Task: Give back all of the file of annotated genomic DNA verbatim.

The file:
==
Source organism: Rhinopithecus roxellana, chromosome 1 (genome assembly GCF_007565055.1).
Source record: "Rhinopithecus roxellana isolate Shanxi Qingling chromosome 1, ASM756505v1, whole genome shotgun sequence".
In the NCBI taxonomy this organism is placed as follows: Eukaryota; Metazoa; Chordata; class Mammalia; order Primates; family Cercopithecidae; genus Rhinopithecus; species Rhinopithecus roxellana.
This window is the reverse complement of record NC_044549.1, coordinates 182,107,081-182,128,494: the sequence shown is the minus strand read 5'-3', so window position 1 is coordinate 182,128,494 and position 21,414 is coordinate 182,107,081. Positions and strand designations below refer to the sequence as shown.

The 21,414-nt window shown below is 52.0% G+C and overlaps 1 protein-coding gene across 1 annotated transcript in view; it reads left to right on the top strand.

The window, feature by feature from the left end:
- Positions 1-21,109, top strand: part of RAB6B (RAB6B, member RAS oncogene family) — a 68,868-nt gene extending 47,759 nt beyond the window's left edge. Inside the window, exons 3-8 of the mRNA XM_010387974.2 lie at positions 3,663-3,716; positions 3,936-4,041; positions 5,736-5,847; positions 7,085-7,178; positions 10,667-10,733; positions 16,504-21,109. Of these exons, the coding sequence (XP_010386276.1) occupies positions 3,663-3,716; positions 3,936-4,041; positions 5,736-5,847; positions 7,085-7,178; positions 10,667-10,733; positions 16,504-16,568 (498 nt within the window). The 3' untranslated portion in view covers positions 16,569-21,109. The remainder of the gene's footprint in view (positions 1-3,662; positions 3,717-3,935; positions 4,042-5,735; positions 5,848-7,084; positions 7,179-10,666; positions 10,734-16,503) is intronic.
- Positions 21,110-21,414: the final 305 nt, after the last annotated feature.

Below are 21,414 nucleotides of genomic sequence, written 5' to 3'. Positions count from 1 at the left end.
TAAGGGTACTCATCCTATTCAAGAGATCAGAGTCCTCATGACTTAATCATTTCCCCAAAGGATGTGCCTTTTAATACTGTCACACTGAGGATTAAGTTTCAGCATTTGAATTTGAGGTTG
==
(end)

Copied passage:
Source organism: Rhinopithecus roxellana, chromosome 1 (genome assembly GCF_007565055.1).
Source record: "Rhinopithecus roxellana isolate Shanxi Qingling chromosome 1, ASM756505v1, whole genome shotgun sequence".
In the NCBI taxonomy this organism is placed as follows: Eukaryota; Metazoa; Chordata; class Mammalia; order Primates; family Cercopithecidae; genus Rhinopithecus; species Rhinopithecus roxellana.
This window is the reverse complement of record NC_044549.1, coordinates 182,107,081-182,128,494: the sequence shown is the minus strand read 5'-3', so window position 1 is coordinate 182,128,494 and position 21,414 is coordinate 182,107,081. Positions and strand designations below refer to the sequence as shown.

The 21,414-nt window shown below is 52.0% G+C and overlaps 1 protein-coding gene across 1 annotated transcript in view; it reads left to right on the top strand.

The window, feature by feature from the left end:
- Positions 1-21,109, top strand: part of RAB6B (RAB6B, member RAS oncogene family) — a 68,868-nt gene extending 47,759 nt beyond the window's left edge. Inside the window, exons 3-8 of the mRNA XM_010387974.2 lie at positions 3,663-3,716; positions 3,936-4,041; positions 5,736-5,847; positions 7,085-7,178; positions 10,667-10,733; positions 16,504-21,109. Of these exons, the coding sequence (XP_010386276.1) occupies positions 3,663-3,716; positions 3,936-4,041; positions 5,736-5,847; positions 7,085-7,178; positions 10,667-10,733; positions 16,504-16,568 (498 nt within the window). The 3' untranslated portion in view covers positions 16,569-21,109. The remainder of the gene's footprint in view (positions 1-3,662; positions 3,717-3,935; positions 4,042-5,735; positions 5,848-7,084; positions 7,179-10,666; positions 10,734-16,503) is intronic.
- Positions 21,110-21,414: the final 305 nt, after the last annotated feature.

Below are 21,414 nucleotides of genomic sequence, written 5' to 3'. Positions count from 1 at the left end.
TAAGGGTACTCATCCTATTCAAGAGATCAGAGTCCTCATGACTTAATCATTTCCCCAAAGGATGTGCCTTTTAATACTGTCACACTGAGGATTAAGTTTCAGCATTTGAATTTGAGGTTG